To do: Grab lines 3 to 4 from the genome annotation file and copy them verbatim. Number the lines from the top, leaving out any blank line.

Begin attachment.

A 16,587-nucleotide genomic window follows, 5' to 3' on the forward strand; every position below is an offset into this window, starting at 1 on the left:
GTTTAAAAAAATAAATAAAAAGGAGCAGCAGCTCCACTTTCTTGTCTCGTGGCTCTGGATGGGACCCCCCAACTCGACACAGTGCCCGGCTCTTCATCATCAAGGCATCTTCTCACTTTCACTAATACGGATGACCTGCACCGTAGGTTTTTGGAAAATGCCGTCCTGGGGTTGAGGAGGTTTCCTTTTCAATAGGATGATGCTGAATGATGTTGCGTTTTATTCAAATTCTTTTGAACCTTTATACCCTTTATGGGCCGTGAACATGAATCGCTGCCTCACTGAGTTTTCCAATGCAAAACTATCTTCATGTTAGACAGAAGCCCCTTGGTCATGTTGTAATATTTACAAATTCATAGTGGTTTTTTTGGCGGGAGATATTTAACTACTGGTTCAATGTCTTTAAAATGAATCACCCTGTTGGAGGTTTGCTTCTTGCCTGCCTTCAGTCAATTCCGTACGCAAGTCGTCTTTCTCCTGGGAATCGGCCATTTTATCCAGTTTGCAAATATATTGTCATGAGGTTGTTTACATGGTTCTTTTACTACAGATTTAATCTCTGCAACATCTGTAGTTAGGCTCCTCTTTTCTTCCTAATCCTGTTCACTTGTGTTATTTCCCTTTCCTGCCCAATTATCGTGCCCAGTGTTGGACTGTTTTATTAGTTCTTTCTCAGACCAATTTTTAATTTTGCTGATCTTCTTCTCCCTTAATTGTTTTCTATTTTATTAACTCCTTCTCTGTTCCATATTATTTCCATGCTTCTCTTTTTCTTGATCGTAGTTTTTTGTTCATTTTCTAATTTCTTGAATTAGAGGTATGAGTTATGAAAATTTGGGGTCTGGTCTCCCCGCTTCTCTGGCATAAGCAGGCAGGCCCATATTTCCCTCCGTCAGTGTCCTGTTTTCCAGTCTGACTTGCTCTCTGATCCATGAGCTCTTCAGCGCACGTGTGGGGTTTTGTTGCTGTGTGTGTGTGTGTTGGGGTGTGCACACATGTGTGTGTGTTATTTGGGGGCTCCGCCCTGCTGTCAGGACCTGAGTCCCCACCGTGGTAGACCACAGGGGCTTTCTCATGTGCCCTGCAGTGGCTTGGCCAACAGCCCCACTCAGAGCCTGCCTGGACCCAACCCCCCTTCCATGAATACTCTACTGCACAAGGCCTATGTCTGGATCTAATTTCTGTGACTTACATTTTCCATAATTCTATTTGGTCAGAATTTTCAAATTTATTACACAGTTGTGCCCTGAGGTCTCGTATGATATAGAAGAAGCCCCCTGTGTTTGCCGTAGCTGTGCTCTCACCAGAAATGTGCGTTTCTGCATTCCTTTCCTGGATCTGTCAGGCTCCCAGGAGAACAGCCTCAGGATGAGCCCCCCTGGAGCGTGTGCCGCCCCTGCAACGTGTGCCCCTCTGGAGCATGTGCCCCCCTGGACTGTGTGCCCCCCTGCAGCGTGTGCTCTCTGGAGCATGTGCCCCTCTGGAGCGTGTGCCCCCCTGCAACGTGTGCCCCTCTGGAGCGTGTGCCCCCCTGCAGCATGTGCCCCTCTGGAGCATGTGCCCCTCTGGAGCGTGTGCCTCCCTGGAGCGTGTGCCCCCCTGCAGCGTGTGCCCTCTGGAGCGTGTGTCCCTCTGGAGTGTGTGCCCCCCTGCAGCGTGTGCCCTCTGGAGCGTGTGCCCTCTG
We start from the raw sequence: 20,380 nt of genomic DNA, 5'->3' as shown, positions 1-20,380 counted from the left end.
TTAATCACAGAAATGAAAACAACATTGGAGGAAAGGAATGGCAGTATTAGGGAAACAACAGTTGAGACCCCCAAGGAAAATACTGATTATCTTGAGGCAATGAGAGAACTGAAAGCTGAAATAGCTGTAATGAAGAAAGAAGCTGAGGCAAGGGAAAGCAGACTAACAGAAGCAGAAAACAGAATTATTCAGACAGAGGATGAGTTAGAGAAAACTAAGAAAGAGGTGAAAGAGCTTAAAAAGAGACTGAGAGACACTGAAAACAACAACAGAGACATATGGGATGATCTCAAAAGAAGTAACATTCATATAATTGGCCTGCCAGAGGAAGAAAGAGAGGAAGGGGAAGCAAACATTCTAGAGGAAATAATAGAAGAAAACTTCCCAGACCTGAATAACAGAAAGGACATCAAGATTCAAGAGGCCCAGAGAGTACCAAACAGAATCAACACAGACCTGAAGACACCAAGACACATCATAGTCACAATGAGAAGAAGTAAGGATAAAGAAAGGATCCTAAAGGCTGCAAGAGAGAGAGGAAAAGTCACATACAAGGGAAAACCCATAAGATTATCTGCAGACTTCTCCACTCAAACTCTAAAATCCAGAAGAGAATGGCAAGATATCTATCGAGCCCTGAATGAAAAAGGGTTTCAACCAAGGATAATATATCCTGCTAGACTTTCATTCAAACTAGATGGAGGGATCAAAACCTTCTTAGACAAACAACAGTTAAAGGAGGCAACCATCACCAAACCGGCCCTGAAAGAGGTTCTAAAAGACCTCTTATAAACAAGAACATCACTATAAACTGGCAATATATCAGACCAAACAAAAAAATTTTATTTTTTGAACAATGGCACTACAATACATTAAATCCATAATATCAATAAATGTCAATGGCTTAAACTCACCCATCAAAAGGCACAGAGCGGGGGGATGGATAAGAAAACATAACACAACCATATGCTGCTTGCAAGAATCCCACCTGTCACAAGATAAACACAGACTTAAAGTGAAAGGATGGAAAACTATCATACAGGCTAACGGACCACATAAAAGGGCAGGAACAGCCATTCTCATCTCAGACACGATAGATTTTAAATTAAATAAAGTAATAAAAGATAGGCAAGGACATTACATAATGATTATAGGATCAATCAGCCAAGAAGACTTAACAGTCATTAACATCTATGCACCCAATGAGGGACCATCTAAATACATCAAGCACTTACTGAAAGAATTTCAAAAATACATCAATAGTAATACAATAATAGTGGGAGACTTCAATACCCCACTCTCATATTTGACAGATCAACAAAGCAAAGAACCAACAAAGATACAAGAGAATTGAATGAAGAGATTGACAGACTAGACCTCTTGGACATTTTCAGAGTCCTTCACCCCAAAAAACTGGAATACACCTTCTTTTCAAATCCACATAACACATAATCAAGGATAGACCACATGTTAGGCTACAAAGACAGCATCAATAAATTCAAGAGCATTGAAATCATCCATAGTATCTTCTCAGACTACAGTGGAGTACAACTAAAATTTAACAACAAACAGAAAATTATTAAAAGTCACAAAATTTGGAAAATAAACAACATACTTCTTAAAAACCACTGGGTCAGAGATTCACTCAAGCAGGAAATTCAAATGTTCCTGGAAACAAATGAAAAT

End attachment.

We start from the raw sequence: 20,380 nt of genomic DNA, 5'->3' as shown, positions 1-20,380 counted from the left end.
TTAATCACAGAAATGAAAACAACATTGGAGGAAAGGAATGGCAGTATTAGGGAAACAACAGTTGAGACCCCCAAGGAAAATACTGATTATCTTGAGGCAATGAGAGAACTGAAAGCTGAAATAGCTGTAATGAAGAAAGAAGCTGAGGCAAGGGAAAGCAGACTAACAGAAGCAGAAAACAGAATTATTCAGACAGAGGATGAGTTAGAGAAAACTAAGAAAGAGGTGAAAGAGCTTAAAAAGAGACTGAGAGACACTGAAAACAACAACAGAGACATATGGGATGATCTCAAAAGAAGTAACATTCATATAATTGGCCTGCCAGAGGAAGAAAGAGAGGAAGGGGAAGCAAACATTCTAGAGGAAATAATAGAAGAAAACTTCCCAGACCTGAATAACAGAAAGGACATCAAGATTCAAGAGGCCCAGAGAGTACCAAACAGAATCAACACAGACCTGAAGACACCAAGACACATCATAGTCACAATGAGAAGAAGTAAGGATAAAGAAAGGATCCTAAAGGCTGCAAGAGAGAGAGGAAAAGTCACATACAAGGGAAAACCCATAAGATTATCTGCAGACTTCTCCACTCAAACTCTAAAATCCAGAAGAGAATGGCAAGATATCTATCGAGCCCTGAATGAAAAAGGGTTTCAACCAAGGATAATATATCCTGCTAGACTTTCATTCAAACTAGATGGAGGGATCAAAACCTTCTTAGACAAACAACAGTTAAAGGAGGCAACCATCACCAAACCGGCCCTGAAAGAGGTTCTAAAAGACCTCTTATAAACAAGAACATCACTATAAACTGGCAATATATCAGACCAAACAAAAAAATTTTATTTTTTGAACAATGGCACTACAATACATTAAATCCATAATATCAATAAATGTCAATGGCTTAAACTCACCCATCAAAAGGCACAGAGCGGGGGGATGGATAAGAAAACATAACACAACCATATGCTGCTTGCAAGAATCCCACCTGTCACAAGATAAACACAGACTTAAAGTGAAAGGATGGAAAACTATCATACAGGCTAACGGACCACATAAAAGGGCAGGAACAGCCATTCTCATCTCAGACACGATAGATTTTAAATTAAATAAAGTAATAAAAGATAGGCAAGGACATTACATAATGATTATAGGATCAATCAGCCAAGAAGACTTAACAGTCATTAACATCTATGCACCCAATGAGGGACCATCTAAATACATCAAGCACTTACTGAAAGAATTTCAAAAATACATCAATAGTAATACAATAATAGTGGGAGACTTCAATACCCCACTCTCATATTTGACAGATCAACAAAGCAAAGAACCAACAAAGATACAAGAGAATTGAATGAAGAGATTGACAGACTAGACCTCTTGGACATTTTCAGAGTCCTTCACCCCAAAAAACTGGAATACACCTTCTTTTCAAATCCACATAACACATAATCAAGGATAGACCACATGTTAGGCTACAAAGACAGCATCAATAAATTCAAGAGCATTGAAATCATCCATAGTATCTTCTCAGACTACAGTGGAGTACAACTAAAATTTAACAACAAACAGAAAATTATTAAAAGTCACAAAATTTGGAAAATAAACAACATACTTCTTAAAAACCACTGGGTCAGAGATTCACTCAAGCAGGAAATTCAAATGTTCCTGGAAACAAATGAAAAT